Monday, 26 June 2017
Salon A-E (Marriott Portland Downtown Waterfront)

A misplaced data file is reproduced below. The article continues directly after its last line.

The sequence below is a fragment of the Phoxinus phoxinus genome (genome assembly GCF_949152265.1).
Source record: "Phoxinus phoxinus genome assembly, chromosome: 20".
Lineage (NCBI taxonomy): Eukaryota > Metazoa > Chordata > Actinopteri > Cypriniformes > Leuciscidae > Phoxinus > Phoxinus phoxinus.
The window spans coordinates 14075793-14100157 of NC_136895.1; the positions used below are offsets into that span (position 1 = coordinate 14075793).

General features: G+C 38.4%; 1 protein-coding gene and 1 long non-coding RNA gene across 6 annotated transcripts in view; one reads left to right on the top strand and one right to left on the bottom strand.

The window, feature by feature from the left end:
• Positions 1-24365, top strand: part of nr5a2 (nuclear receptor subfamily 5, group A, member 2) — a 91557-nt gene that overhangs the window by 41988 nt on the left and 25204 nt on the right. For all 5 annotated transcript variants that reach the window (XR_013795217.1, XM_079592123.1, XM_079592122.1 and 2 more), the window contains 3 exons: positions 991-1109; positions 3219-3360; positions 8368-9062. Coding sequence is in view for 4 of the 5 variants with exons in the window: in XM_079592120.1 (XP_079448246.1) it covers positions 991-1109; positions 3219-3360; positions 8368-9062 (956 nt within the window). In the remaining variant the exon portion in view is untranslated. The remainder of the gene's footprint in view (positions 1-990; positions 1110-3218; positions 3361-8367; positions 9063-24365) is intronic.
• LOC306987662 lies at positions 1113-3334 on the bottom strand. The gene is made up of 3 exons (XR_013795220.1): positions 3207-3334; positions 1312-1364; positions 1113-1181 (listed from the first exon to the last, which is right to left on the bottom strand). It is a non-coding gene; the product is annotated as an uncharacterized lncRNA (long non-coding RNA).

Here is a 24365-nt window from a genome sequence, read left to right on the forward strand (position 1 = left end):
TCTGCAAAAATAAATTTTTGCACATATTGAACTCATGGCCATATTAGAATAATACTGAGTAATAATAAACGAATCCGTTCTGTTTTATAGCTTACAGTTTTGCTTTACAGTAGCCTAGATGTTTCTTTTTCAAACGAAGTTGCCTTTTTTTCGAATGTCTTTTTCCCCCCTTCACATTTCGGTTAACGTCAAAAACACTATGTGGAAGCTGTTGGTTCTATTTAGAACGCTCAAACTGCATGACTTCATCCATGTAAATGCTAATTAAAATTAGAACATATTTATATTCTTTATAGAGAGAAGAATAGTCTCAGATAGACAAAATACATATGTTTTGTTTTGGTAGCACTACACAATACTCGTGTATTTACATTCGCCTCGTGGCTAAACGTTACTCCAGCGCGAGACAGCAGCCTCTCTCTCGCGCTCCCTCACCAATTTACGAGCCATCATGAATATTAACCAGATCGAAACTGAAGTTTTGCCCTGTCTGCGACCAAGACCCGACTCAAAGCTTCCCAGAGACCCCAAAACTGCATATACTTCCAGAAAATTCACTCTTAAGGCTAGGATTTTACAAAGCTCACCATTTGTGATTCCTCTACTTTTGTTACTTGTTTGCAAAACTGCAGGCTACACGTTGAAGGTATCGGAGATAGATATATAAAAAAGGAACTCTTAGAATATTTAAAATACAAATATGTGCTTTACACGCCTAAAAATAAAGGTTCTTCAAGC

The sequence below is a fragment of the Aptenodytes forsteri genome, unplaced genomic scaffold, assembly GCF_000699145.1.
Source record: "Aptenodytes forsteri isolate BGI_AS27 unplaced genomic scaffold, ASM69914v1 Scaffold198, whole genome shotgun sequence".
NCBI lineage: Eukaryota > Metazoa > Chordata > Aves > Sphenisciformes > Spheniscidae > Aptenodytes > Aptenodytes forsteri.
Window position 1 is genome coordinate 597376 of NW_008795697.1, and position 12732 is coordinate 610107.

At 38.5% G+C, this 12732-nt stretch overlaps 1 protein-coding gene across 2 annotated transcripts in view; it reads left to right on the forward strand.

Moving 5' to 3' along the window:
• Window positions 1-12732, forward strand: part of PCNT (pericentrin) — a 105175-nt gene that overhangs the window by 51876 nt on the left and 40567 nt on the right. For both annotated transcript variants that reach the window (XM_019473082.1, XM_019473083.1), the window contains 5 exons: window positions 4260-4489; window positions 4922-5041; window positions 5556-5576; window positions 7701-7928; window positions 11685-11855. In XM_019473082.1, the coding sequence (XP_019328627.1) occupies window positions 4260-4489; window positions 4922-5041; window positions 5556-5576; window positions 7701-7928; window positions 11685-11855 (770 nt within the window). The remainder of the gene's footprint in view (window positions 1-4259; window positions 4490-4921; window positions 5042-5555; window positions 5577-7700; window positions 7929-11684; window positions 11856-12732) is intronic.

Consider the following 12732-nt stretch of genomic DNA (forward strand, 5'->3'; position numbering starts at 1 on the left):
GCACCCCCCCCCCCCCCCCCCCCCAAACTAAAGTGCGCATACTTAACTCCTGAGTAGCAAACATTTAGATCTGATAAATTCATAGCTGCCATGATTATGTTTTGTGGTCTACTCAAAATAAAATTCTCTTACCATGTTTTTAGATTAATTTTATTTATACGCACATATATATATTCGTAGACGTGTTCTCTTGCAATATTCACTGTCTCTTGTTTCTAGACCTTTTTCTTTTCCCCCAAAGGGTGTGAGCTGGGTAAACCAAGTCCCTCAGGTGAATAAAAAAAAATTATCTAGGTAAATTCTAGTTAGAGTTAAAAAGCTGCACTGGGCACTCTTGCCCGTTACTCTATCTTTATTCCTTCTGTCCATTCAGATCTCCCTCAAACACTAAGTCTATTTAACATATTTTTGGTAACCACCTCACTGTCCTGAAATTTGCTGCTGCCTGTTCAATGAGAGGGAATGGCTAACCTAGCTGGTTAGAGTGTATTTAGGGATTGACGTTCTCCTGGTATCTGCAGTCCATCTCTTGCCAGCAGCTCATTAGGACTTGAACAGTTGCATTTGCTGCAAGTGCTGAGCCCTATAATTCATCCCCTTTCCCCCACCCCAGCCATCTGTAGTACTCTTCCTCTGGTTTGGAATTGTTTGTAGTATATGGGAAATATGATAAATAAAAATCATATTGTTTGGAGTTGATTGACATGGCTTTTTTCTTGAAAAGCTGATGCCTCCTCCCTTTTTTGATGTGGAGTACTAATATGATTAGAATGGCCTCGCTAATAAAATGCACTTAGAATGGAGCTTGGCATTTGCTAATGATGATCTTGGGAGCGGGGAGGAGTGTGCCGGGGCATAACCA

We study an idealized tropical overturning circulation forced by seasonal insolation variations on a zonally symmetric beta-plane domain. By altering the width of the domain, large-scale eddies may be either permitted or suppressed, allowing for an evaluation of the effect of such eddies on the mean circulation. We further investigate the relative effects of eddy momentum fluxes and eddy heat fluxes by applying artificial sources of momentum and energy diagnosed from eddy-permitting simulations to simulations in which large-scale eddies are not present. For the equinoctial case without a seasonal cycle, eddy momentum fluxes play an important role in determining the strength of the resultant circulation. When a seasonal cycle is included, both eddy momentum fluxes and eddy heat fluxes are important for the development of the seasonally varying overturning circulation. In particular, the inclusion of either eddy heat fluxes or eddy momentum fluxes produces a rapid strengthening of the Solsticial circulation, similar in some respects to the observed onset of the Asian monsoon. The results are interpreted using a theoretical framework based on the assumption of convective quasi equilibrium, and it is found that the low-level entropy distribution is a key determinant of the behavior of the overturning circulation in our simulations. Possible implications for Earth's monsoons in the present and future climate are discussed.
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